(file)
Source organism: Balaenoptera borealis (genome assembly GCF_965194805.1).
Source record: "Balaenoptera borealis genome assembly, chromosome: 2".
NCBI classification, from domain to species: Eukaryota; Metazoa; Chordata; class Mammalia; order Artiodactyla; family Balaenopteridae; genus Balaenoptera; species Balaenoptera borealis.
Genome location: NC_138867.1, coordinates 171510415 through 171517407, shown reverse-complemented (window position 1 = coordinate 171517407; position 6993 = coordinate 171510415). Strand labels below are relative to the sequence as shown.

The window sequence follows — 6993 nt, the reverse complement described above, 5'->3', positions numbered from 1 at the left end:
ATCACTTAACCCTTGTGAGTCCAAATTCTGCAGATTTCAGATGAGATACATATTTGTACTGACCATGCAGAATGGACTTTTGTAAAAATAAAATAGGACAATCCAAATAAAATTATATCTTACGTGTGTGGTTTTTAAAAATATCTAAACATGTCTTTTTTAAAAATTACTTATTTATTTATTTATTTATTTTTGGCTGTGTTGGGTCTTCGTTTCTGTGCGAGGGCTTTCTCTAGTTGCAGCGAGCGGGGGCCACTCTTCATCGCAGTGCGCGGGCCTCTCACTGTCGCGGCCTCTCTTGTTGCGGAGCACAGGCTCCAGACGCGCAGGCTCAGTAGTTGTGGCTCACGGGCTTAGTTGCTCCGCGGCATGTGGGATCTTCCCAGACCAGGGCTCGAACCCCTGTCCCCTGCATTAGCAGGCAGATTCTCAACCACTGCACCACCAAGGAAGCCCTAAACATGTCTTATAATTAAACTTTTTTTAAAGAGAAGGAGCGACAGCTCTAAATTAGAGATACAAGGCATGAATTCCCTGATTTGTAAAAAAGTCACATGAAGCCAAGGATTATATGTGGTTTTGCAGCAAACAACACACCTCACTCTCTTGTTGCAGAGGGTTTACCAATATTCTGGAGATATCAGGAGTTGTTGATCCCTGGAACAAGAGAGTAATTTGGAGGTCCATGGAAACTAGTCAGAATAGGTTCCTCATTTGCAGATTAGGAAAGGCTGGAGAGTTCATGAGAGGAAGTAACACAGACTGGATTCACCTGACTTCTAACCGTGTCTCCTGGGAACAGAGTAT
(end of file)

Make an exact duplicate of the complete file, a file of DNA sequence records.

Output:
Source organism: Balaenoptera borealis (genome assembly GCF_965194805.1).
Source record: "Balaenoptera borealis genome assembly, chromosome: 2".
NCBI classification, from domain to species: Eukaryota; Metazoa; Chordata; class Mammalia; order Artiodactyla; family Balaenopteridae; genus Balaenoptera; species Balaenoptera borealis.
Genome location: NC_138867.1, coordinates 171510415 through 171517407, shown reverse-complemented (window position 1 = coordinate 171517407; position 6993 = coordinate 171510415). Strand labels below are relative to the sequence as shown.

The window sequence follows — 6993 nt, the reverse complement described above, 5'->3', positions numbered from 1 at the left end:
ATCACTTAACCCTTGTGAGTCCAAATTCTGCAGATTTCAGATGAGATACATATTTGTACTGACCATGCAGAATGGACTTTTGTAAAAATAAAATAGGACAATCCAAATAAAATTATATCTTACGTGTGTGGTTTTTAAAAATATCTAAACATGTCTTTTTTAAAAATTACTTATTTATTTATTTATTTATTTTTGGCTGTGTTGGGTCTTCGTTTCTGTGCGAGGGCTTTCTCTAGTTGCAGCGAGCGGGGGCCACTCTTCATCGCAGTGCGCGGGCCTCTCACTGTCGCGGCCTCTCTTGTTGCGGAGCACAGGCTCCAGACGCGCAGGCTCAGTAGTTGTGGCTCACGGGCTTAGTTGCTCCGCGGCATGTGGGATCTTCCCAGACCAGGGCTCGAACCCCTGTCCCCTGCATTAGCAGGCAGATTCTCAACCACTGCACCACCAAGGAAGCCCTAAACATGTCTTATAATTAAACTTTTTTTAAAGAGAAGGAGCGACAGCTCTAAATTAGAGATACAAGGCATGAATTCCCTGATTTGTAAAAAAGTCACATGAAGCCAAGGATTATATGTGGTTTTGCAGCAAACAACACACCTCACTCTCTTGTTGCAGAGGGTTTACCAATATTCTGGAGATATCAGGAGTTGTTGATCCCTGGAACAAGAGAGTAATTTGGAGGTCCATGGAAACTAGTCAGAATAGGTTCCTCATTTGCAGATTAGGAAAGGCTGGAGAGTTCATGAGAGGAAGTAACACAGACTGGATTCACCTGACTTCTAACCGTGTCTCCTGGGAACAGAGTAT